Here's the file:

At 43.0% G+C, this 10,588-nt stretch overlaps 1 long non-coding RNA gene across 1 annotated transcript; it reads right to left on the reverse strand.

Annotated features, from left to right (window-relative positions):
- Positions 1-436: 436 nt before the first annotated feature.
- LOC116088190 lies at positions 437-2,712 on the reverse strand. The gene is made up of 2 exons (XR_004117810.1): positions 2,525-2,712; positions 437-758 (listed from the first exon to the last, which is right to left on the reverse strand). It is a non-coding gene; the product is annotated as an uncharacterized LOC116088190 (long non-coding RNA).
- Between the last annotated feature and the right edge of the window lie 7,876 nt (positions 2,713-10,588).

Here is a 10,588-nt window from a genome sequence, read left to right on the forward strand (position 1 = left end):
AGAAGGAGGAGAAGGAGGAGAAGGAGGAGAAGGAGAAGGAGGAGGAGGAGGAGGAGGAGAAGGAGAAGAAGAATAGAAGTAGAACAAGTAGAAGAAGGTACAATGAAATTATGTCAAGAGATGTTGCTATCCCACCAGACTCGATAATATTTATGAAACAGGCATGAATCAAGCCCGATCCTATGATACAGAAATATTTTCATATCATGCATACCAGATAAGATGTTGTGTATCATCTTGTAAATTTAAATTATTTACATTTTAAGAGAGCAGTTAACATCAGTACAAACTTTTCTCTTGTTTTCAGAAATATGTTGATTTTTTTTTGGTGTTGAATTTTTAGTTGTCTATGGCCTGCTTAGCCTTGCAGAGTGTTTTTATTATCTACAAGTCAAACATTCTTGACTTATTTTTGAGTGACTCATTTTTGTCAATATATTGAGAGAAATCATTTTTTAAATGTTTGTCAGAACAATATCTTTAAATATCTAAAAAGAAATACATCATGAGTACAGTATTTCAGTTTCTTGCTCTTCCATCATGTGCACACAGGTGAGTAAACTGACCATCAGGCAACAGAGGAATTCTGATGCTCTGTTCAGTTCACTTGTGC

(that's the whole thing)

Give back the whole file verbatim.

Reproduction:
At 43.0% G+C, this 10,588-nt stretch overlaps 1 long non-coding RNA gene across 1 annotated transcript; it reads right to left on the reverse strand.

Annotated features, from left to right (window-relative positions):
- Positions 1-436: 436 nt before the first annotated feature.
- LOC116088190 lies at positions 437-2,712 on the reverse strand. The gene is made up of 2 exons (XR_004117810.1): positions 2,525-2,712; positions 437-758 (listed from the first exon to the last, which is right to left on the reverse strand). It is a non-coding gene; the product is annotated as an uncharacterized LOC116088190 (long non-coding RNA).
- Between the last annotated feature and the right edge of the window lie 7,876 nt (positions 2,713-10,588).

Here is a 10,588-nt window from a genome sequence, read left to right on the forward strand (position 1 = left end):
AGAAGGAGGAGAAGGAGGAGAAGGAGGAGAAGGAGAAGGAGGAGGAGGAGGAGGAGGAGAAGGAGAAGAAGAATAGAAGTAGAACAAGTAGAAGAAGGTACAATGAAATTATGTCAAGAGATGTTGCTATCCCACCAGACTCGATAATATTTATGAAACAGGCATGAATCAAGCCCGATCCTATGATACAGAAATATTTTCATATCATGCATACCAGATAAGATGTTGTGTATCATCTTGTAAATTTAAATTATTTACATTTTAAGAGAGCAGTTAACATCAGTACAAACTTTTCTCTTGTTTTCAGAAATATGTTGATTTTTTTTTGGTGTTGAATTTTTAGTTGTCTATGGCCTGCTTAGCCTTGCAGAGTGTTTTTATTATCTACAAGTCAAACATTCTTGACTTATTTTTGAGTGACTCATTTTTGTCAATATATTGAGAGAAATCATTTTTTAAATGTTTGTCAGAACAATATCTTTAAATATCTAAAAAGAAATACATCATGAGTACAGTATTTCAGTTTCTTGCTCTTCCATCATGTGCACACAGGTGAGTAAACTGACCATCAGGCAACAGAGGAATTCTGATGCTCTGTTCAGTTCACTTGTGC